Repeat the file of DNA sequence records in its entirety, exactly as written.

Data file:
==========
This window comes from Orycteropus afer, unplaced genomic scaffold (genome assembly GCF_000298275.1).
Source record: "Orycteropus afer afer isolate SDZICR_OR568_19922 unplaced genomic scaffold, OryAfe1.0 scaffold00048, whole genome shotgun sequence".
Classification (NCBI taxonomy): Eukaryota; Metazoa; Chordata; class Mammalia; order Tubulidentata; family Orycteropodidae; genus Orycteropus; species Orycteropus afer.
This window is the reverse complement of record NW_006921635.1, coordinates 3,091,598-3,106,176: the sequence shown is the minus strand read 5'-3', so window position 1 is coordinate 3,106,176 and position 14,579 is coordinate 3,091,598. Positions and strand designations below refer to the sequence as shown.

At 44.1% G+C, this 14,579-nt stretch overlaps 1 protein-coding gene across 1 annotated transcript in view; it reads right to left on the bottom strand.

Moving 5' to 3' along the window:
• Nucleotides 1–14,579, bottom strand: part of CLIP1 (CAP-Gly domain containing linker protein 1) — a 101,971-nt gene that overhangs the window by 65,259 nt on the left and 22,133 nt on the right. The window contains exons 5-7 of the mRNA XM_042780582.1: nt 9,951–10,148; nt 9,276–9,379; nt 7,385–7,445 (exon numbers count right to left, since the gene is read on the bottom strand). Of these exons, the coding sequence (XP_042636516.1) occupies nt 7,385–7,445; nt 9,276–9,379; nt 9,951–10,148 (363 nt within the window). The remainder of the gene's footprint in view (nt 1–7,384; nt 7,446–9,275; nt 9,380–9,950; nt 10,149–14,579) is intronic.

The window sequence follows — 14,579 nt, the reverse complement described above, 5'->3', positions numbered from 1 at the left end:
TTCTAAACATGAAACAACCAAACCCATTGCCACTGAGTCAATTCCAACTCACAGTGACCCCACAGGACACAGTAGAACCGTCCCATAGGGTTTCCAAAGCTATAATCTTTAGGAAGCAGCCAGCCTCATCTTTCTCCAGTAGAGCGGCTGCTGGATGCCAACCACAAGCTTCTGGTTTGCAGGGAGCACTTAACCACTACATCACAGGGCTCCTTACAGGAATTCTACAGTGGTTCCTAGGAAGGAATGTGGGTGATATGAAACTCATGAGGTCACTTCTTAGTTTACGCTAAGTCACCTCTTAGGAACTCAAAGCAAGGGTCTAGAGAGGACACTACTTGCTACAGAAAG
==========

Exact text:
This window comes from Orycteropus afer, unplaced genomic scaffold (genome assembly GCF_000298275.1).
Source record: "Orycteropus afer afer isolate SDZICR_OR568_19922 unplaced genomic scaffold, OryAfe1.0 scaffold00048, whole genome shotgun sequence".
Classification (NCBI taxonomy): Eukaryota; Metazoa; Chordata; class Mammalia; order Tubulidentata; family Orycteropodidae; genus Orycteropus; species Orycteropus afer.
This window is the reverse complement of record NW_006921635.1, coordinates 3,091,598-3,106,176: the sequence shown is the minus strand read 5'-3', so window position 1 is coordinate 3,106,176 and position 14,579 is coordinate 3,091,598. Positions and strand designations below refer to the sequence as shown.

At 44.1% G+C, this 14,579-nt stretch overlaps 1 protein-coding gene across 1 annotated transcript in view; it reads right to left on the bottom strand.

Moving 5' to 3' along the window:
• Nucleotides 1–14,579, bottom strand: part of CLIP1 (CAP-Gly domain containing linker protein 1) — a 101,971-nt gene that overhangs the window by 65,259 nt on the left and 22,133 nt on the right. The window contains exons 5-7 of the mRNA XM_042780582.1: nt 9,951–10,148; nt 9,276–9,379; nt 7,385–7,445 (exon numbers count right to left, since the gene is read on the bottom strand). Of these exons, the coding sequence (XP_042636516.1) occupies nt 7,385–7,445; nt 9,276–9,379; nt 9,951–10,148 (363 nt within the window). The remainder of the gene's footprint in view (nt 1–7,384; nt 7,446–9,275; nt 9,380–9,950; nt 10,149–14,579) is intronic.

The window sequence follows — 14,579 nt, the reverse complement described above, 5'->3', positions numbered from 1 at the left end:
TTCTAAACATGAAACAACCAAACCCATTGCCACTGAGTCAATTCCAACTCACAGTGACCCCACAGGACACAGTAGAACCGTCCCATAGGGTTTCCAAAGCTATAATCTTTAGGAAGCAGCCAGCCTCATCTTTCTCCAGTAGAGCGGCTGCTGGATGCCAACCACAAGCTTCTGGTTTGCAGGGAGCACTTAACCACTACATCACAGGGCTCCTTACAGGAATTCTACAGTGGTTCCTAGGAAGGAATGTGGGTGATATGAAACTCATGAGGTCACTTCTTAGTTTACGCTAAGTCACCTCTTAGGAACTCAAAGCAAGGGTCTAGAGAGGACACTACTTGCTACAGAAAG